BAR's ban for breaking the rules at Imola is the latest sideshow to distract attention from what is starting to develop into a fascinating Formula One season.
But what will be the ramifications for Jenson Button's team, F1's rulemakers and the championship as a whole?
BAR HIT ROCK BOTTOM
A posse of executives from Honda and British American Tobacco had planned to descend on Barcelona this weekend to watch their team in action.
Instead they will have plenty of time to grill team boss Nick Fry on how he intends to pick up the pieces of BAR's shattered season.
While BAR continue to protest that they did nothing wrong, they have effectively been found guilty of cheating after failing to prove their car complied with the rules at all times at the San Marino GP.
And the fact they have abandoned hope of overturning the ban means there will be no quick fix, with the two-race lay-off expected to cost in excess of £5m.
Drivers Jenson Button and Takuma Sato will return for the European Grand Prix at the Nurburgring on 29 May with a grand total of zero points.
And increased optimism about the performance of the car will be dampened by the fact that it must now be made 5.4kg heavier to avoid a repeat of the Imola episode.
Added to all that is the fact that Button will almost certainly be free to leave at the end of the season.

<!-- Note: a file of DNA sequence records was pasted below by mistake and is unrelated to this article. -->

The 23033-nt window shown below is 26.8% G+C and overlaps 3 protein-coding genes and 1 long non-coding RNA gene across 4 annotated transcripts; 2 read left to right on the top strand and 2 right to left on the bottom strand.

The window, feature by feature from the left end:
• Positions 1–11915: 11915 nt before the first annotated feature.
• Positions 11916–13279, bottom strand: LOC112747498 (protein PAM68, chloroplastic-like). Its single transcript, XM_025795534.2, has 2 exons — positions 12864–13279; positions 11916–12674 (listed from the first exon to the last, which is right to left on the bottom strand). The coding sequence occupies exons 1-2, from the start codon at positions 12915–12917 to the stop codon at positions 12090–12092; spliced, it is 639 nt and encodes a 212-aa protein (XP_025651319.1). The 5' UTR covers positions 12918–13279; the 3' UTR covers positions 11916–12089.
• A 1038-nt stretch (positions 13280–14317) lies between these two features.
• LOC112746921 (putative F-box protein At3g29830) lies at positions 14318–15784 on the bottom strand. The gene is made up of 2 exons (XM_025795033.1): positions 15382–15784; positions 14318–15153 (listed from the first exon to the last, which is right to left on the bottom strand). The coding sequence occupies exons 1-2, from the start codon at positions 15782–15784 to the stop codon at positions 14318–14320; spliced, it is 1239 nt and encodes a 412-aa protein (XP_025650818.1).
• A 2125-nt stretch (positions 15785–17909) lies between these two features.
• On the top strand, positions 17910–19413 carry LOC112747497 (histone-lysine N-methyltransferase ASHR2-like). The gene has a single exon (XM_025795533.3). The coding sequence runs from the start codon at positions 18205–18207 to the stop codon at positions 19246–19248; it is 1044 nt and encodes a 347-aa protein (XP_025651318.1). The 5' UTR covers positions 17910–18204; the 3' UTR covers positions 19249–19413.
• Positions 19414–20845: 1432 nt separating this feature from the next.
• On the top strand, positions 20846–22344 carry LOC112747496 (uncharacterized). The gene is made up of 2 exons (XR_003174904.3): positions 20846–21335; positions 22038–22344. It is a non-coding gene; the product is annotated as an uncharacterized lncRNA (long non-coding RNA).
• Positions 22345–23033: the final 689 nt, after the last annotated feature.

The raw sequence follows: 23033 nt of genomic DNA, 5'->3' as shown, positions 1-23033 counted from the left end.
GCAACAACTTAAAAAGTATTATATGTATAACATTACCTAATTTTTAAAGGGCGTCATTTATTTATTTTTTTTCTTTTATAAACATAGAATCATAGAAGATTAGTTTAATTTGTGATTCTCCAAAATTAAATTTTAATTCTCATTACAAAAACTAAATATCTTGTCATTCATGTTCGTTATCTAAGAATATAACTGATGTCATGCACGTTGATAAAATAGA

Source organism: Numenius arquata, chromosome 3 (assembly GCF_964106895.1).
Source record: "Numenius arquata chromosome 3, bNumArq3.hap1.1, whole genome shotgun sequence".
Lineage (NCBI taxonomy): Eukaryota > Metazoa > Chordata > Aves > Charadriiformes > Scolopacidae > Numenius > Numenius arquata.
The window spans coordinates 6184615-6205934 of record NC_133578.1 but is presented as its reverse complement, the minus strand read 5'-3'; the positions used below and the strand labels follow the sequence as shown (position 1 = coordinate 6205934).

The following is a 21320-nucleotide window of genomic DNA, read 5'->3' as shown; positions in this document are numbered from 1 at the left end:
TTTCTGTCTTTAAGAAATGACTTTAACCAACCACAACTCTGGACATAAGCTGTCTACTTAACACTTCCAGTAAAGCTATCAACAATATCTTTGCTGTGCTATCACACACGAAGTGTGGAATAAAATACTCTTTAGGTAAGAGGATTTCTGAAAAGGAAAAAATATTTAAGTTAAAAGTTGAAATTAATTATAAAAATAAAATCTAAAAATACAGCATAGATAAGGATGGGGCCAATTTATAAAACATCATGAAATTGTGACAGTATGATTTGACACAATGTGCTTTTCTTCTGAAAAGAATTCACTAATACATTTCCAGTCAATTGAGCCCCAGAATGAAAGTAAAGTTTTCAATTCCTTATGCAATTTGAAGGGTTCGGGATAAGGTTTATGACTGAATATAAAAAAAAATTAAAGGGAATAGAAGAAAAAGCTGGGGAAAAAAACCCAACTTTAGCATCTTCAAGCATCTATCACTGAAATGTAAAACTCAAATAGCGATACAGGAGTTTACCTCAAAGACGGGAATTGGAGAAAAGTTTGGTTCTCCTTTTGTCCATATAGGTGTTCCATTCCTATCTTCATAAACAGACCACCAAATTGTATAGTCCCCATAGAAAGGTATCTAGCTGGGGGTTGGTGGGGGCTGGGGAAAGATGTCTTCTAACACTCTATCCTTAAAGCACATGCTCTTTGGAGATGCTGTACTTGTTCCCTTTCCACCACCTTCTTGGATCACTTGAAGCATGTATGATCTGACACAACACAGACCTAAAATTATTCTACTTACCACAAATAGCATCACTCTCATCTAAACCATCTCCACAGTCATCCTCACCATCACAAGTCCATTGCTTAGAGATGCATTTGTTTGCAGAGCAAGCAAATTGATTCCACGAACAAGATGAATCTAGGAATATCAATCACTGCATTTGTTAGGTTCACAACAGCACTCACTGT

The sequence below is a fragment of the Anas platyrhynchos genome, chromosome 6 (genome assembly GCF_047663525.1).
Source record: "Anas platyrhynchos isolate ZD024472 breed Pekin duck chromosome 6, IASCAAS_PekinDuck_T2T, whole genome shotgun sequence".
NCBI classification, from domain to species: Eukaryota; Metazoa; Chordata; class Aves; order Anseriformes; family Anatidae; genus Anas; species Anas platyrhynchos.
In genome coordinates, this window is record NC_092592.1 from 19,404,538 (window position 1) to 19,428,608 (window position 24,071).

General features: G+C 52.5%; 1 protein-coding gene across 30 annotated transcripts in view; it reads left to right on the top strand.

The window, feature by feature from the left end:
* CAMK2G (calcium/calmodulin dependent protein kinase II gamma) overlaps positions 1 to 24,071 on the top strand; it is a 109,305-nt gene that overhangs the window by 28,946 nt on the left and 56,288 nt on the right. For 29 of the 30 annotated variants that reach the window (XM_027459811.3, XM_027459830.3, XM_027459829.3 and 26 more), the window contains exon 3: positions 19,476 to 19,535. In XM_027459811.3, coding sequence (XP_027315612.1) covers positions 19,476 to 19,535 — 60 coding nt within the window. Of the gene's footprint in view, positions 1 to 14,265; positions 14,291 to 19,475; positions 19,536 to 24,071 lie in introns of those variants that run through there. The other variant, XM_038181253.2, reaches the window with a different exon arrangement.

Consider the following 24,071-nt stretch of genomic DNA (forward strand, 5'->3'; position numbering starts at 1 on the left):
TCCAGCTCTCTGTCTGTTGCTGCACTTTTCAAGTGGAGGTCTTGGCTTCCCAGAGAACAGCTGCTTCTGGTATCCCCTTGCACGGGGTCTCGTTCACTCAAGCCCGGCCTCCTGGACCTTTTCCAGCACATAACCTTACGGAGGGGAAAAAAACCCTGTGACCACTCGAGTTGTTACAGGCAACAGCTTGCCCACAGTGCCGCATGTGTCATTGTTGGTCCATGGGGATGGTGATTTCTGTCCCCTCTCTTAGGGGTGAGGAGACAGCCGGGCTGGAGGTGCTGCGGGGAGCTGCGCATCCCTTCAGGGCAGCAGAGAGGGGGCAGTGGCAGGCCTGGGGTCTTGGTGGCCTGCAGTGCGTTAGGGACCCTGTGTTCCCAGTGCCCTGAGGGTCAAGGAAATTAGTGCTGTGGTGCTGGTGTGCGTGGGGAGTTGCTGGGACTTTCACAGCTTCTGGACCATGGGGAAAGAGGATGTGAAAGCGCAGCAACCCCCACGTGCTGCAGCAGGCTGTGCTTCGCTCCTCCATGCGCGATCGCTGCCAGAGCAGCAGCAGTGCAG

Button has a clause in his contract allowing him to join Williams if he has less than 70% of the points of the championship leader after the British Grand Prix on 10 July.
MORAL VICTORY FOR FIA
On the face of it, motorsport's ruling body, the FIA, did not get what it wanted on Thursday, as president Max Mosley had called for BAR to be thrown out of the championship.
But the guilty verdict against BAR proved that the FIA was right to challenge the decision of its own stewards at Imola to clear the team of any wrongdoing.
For a first offence, a season's ban would have been harsh, particularly as the appeal panel decided it could not be proved that BAR deliberately broke the rules.
But Mosley will take comfort from the fact that the sanction is the toughest taken against an F1 team for 20 years - surely enough to put any potential rule-breakers on red alert.
The fact the FIA's appeal court went against the ruling body's recommendations went some way to supporting the FIA's contention that the panel is independent.
But that is unlikely to change the suspicion within F1 that disciplinary standards are not applied equally for all teams.
And critics will ask why BAR have been hit so much harder than the Benetton team in 1994, who escaped punishment for having an illegal traction-control system.
GAP ON THE GRID
BAR's absence will have a visible impact on the championship, with two grid spaces lying empty in Barcelona and Monaco.
But early-season pacesetter Fernando Alonso is unlikely to see Button's lay-off as a massive boost to his title chances as the Spaniard is more worried about the threat to Renault from Ferrari and McLaren.
Of greater significance to the F1 teams is Mosley's warning that he will step up post-race inspections.
"We are now considering whether we should choose one car among the points scorers at each race and take it to bits," said Mosley. "It would be 7-1 against you being caught every time you do it."
While there is no suggestion that any of the other teams have been breaking the rules, the essence of Formula One is to push them to their very limits.
And, in the eyes of F1's disciplinarians, BAR crossed the line.